For years, Michael Michlig has looked out onto Twin Birch Square courtyard from the windows of the Bigfork Artisans Gallery and thought that “a big fork sticking up in the air” would transform the unadorned space into “a town center, a place to meet.”
“It’s a no-brainer, really,” he said.
On Aug. 29, Michlig’s vision came to life when he, Micro-Mart owner Rodney Ernhart, and artist Dan Vigil erected a nearly 10-foot-tall steel fork in the downtown courtyard. The fork’s symbolism is multi-pronged—while it plays on the town’s name, it also represents the strong restaurant scene and local arts community.
“Bigfork is an art town, and this is public art, so it’s perfect,” Michlig said. “We’ve got folks taking family pictures in front of it and just cracking up… Everybody is getting a big kick out of it. Visitors are just going wild; locals are coming out to see it.”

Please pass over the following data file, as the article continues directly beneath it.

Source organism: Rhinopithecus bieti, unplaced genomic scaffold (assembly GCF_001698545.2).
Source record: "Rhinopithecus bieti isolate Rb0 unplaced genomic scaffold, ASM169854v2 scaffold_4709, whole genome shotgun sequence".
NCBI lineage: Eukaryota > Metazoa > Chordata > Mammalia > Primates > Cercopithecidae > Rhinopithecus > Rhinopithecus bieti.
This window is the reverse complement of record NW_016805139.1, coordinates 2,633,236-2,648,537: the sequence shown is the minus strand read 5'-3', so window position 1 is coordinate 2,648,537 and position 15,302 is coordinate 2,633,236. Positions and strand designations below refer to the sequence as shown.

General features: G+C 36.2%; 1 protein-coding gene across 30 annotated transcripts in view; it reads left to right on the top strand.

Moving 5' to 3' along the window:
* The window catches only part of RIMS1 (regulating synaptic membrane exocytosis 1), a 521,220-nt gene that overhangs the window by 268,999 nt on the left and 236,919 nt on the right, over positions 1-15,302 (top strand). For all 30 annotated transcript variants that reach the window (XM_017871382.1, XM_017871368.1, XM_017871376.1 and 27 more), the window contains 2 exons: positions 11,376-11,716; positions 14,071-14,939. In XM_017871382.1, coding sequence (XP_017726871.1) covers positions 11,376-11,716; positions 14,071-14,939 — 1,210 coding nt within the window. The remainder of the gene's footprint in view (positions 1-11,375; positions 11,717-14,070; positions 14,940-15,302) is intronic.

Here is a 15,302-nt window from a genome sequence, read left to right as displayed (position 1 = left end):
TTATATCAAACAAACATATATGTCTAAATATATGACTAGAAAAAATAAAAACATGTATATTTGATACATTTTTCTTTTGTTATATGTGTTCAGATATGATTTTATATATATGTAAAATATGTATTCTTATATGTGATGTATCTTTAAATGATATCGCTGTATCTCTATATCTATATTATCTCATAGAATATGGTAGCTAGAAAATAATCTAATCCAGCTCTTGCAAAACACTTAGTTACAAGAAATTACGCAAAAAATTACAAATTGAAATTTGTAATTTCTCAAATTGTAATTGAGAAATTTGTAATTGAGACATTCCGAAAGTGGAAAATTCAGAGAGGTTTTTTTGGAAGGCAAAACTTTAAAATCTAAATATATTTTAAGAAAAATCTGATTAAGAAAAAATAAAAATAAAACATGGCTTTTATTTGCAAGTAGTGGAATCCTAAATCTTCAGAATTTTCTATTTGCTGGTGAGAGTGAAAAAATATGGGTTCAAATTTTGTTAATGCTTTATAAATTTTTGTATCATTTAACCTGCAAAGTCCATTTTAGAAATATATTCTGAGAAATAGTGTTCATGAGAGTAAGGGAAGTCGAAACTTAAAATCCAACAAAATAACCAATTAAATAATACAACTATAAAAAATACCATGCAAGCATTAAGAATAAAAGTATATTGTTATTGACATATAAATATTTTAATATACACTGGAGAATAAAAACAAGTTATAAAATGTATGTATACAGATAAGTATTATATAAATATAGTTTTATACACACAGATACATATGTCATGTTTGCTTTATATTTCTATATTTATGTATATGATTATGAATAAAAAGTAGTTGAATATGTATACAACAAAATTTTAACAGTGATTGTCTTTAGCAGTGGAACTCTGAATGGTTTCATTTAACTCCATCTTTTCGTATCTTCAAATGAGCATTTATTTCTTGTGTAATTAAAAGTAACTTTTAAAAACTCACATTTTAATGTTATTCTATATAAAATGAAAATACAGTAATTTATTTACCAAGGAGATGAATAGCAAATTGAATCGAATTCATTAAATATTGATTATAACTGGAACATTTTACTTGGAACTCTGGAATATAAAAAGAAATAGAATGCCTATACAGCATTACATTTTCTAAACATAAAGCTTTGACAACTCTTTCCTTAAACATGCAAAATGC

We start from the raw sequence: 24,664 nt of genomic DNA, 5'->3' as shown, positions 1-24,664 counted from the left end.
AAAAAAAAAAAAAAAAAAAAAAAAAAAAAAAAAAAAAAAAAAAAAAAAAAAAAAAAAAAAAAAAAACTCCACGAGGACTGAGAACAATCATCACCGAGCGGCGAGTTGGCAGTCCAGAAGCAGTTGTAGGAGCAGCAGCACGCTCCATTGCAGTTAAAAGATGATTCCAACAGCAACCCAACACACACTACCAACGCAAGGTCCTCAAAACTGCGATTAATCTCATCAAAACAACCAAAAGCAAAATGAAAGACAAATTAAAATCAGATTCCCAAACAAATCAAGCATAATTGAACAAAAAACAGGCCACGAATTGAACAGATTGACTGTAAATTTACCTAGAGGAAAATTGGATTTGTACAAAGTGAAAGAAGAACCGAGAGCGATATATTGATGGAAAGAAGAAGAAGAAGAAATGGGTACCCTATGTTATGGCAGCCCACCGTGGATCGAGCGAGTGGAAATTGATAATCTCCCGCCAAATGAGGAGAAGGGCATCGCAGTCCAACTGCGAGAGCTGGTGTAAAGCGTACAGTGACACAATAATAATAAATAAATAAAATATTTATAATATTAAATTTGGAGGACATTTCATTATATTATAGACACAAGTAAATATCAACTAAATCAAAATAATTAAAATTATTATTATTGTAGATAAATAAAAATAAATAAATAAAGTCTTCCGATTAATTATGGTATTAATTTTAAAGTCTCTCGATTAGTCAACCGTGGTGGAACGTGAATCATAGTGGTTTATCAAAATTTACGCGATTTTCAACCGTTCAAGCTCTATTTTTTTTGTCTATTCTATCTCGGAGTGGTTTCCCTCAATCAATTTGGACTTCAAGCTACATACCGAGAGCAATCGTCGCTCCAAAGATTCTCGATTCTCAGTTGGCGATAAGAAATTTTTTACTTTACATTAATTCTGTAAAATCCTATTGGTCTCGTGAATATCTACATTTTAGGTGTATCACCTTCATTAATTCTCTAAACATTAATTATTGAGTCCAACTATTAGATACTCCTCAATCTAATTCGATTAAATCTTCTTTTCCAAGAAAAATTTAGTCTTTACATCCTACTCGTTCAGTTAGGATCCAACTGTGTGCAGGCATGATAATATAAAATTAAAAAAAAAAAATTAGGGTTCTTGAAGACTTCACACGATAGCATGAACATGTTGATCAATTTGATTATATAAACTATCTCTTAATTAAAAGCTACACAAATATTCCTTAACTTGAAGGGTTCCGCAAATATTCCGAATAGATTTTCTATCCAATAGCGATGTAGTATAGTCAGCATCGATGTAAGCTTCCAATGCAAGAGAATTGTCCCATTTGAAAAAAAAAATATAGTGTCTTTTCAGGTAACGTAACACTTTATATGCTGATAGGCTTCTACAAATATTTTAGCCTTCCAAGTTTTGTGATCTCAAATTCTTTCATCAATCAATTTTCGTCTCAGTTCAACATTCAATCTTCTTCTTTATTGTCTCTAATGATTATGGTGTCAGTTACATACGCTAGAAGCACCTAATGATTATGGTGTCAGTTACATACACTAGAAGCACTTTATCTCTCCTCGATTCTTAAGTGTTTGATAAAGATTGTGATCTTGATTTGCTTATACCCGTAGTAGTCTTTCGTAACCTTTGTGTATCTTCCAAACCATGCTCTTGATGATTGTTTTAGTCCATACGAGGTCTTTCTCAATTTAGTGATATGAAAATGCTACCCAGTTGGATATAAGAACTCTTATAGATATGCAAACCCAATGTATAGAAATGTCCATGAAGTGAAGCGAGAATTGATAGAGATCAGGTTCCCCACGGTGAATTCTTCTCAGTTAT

Michlig predicts the fork is “going to be very iconic for the town of Bigfork,” much like the St. Louis Gateway Arch or the Paul Bunyan statue in Bemidji, Minnesota.
To create the structure, Vigil, an artist who specializes in ornamental metal work, scaled up the dimensions of a kitchen fork and used a plasma cutter to create the detailed shape. The process, which he described as simple and straightforward, took about a week. Made entirely of steel, the fork also has a powder coat. Twin Birch Square, a business association of the surrounding units, commissioned the piece for just over $1,000.
Michlig says the community’s response so far has been overwhelmingly positive.
“Sure enough, there’s a couple of grouches saying it’s cheesy, but it’s beautifully done,” he said. “It’s sculpted, it has scalloped edges. It has a beautiful contour. It’s really just a salute to a neat town like Bigfork.”